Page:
The question Robert Caro hates most about his series on LBJ?

Historians in the News
tags: LBJ, Robert Caro



Since 1976, Robert Caro has devoted himself to The Years of Lyndon Johnson, a landmark study of the thirty-sixth president of the United States. The fifth and final volume, now underway, will presumably cover the 1964 election, the passage of the Voting Rights Act and the launch of the Great Society, the deepening of America’s involvement in Vietnam, the unrest in the cities and on college campuses, Johnson’s decision not to seek reelection, and his retirement and death—enough material, it would seem, for four ­additional ­volumes. If there is a question that annoys Caro more than “Do you like Lyndon Johnson?” it is “When will the next book be published?”

This interview took place over the course of four sessions, which were conducted in his Manhattan ­office, near Columbus Circle. The room is spartan, containing little more than a desk, a sofa, several file cabinets, and large bookcases crammed with well-thumbed volumes on figures like FDR, Al Smith, and the Kennedy ­brothers—not to mention copies of Caro’s own books. One wall is ­dominated by the large bulletin boards where he pins his outlines, which on several ­occasions he politely asked me not to read. On the desk sit his Smith-Corona Electra typewriter, a few legal pads, and the room’s only ­ornamental touch: a lamp whose base is a statuette of a charioteer driving two rearing horses.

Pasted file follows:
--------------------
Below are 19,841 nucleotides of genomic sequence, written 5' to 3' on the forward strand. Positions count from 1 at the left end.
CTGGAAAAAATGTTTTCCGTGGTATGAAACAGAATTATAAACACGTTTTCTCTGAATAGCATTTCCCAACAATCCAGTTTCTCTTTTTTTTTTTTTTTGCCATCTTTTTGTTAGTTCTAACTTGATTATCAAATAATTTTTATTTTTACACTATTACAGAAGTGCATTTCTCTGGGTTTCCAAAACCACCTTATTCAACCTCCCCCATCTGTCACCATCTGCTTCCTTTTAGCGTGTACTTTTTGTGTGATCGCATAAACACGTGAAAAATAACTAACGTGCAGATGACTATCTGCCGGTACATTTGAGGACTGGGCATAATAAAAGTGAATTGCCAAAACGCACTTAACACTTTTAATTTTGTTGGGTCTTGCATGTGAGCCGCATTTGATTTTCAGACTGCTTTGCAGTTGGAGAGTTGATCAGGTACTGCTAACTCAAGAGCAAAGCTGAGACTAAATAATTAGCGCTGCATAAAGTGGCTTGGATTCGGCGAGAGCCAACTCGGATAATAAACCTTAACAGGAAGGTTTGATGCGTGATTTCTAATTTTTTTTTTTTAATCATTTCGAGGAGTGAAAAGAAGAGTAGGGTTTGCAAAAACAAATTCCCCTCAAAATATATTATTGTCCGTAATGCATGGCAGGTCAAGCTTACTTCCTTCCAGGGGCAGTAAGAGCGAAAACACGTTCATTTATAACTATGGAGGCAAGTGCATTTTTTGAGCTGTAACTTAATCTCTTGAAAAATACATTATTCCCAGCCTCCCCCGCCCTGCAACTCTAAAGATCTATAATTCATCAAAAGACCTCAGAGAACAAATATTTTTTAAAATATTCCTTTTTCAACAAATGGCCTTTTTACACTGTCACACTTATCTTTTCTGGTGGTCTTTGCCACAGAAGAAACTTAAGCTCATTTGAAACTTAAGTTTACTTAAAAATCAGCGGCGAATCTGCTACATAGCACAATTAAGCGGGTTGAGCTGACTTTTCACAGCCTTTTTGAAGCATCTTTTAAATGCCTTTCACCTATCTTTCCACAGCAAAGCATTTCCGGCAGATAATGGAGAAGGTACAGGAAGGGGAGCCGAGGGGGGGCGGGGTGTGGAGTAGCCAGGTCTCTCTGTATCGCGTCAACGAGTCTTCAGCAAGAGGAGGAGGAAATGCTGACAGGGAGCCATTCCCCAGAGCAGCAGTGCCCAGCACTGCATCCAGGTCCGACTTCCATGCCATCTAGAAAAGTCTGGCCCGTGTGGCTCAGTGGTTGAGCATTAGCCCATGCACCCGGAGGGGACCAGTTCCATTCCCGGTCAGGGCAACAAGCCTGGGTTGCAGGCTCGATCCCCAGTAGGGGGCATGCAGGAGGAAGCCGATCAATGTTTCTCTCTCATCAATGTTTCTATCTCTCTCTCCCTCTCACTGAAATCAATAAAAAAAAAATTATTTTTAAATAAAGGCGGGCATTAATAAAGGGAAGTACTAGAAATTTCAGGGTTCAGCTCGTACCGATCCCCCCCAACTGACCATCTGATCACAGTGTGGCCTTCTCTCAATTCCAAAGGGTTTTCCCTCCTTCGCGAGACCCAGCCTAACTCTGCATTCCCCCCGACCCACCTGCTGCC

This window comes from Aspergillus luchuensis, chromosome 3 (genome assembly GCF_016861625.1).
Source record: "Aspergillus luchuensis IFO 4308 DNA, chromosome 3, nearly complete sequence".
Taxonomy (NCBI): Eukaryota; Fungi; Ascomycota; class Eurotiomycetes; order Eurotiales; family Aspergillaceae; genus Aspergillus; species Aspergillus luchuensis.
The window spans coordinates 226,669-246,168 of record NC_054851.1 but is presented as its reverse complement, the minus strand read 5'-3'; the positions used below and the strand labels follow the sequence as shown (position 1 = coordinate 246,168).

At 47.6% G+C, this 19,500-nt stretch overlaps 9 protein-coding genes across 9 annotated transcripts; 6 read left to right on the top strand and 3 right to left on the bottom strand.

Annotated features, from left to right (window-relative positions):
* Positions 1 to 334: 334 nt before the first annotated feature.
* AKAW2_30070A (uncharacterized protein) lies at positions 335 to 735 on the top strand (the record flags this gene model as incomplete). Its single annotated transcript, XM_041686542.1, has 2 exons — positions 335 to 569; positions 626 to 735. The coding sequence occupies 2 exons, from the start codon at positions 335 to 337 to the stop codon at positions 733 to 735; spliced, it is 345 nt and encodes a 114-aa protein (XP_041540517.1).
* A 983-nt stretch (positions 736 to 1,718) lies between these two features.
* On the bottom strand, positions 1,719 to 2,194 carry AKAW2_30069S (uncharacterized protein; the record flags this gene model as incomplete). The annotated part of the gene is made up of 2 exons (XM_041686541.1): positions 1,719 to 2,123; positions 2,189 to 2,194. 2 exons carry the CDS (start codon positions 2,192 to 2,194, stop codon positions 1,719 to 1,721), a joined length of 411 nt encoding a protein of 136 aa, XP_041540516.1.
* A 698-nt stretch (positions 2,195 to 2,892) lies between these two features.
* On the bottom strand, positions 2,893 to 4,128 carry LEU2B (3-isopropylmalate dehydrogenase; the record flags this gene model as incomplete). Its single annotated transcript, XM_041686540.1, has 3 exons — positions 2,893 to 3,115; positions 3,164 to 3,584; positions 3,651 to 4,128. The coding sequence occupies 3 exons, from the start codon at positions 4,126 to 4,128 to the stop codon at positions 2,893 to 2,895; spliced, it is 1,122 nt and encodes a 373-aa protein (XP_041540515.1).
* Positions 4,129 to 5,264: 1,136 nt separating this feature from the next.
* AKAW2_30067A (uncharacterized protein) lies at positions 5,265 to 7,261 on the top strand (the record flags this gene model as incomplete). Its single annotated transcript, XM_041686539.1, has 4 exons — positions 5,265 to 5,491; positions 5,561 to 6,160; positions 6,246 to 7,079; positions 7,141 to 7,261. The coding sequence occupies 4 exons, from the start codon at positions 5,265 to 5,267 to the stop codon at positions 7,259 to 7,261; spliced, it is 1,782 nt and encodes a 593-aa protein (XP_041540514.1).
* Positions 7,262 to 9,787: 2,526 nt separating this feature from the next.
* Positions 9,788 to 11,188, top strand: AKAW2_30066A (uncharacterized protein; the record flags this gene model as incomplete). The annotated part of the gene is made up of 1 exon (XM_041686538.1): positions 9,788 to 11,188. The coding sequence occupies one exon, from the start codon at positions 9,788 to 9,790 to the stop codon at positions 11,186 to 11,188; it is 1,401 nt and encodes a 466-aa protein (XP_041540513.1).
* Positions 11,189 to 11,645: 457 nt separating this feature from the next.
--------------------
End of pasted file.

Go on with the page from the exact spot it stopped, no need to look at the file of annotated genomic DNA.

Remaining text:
Caro was born in New York in 1935. He was educated at Horace Mann and Princeton; after college, he worked for a New Jersey newspaper and then Newsday. It was there that Caro first heard of Robert Moses, the urban ­planner who would become the subject of The Power Broker (1974), which is not so much a biography as it is a thirteen-hundred-page examination of the political forces that shaped modern-day New York City. After conceiving of the book as a Nieman Fellow at Harvard, Caro persisted through seven difficult years of being, in his words, “plain broke.” With the support of his wife, Ina (to make ends meet, she sold their house on Long Island without telling him), he finished, and The Power Broker won Caro his first Pulitzer. It also won him the freedom to dedicate himself to his next subject, LBJ. (For his third volume, Master of the Senate [2002], he won another Pulitzer.)

In addition to the countless hours he has spent in archives poring over memos and correspondence, Caro has camped out alone in the Texas Hill Country; persuaded former senator Bill Bradley to serve as a model on the Senate floor (Bradley is roughly the same height as Johnson, making him a useful stand-in); and tracked down virtually everyone who ever knew Johnson, from his siblings to his chauffeur. Many of these sources are now ­deceased, to the frustration of Caro, who valued the ability to call Johnson aides like George Reedy or Horace Busby for spur-of-the-moment clarifications.  ...




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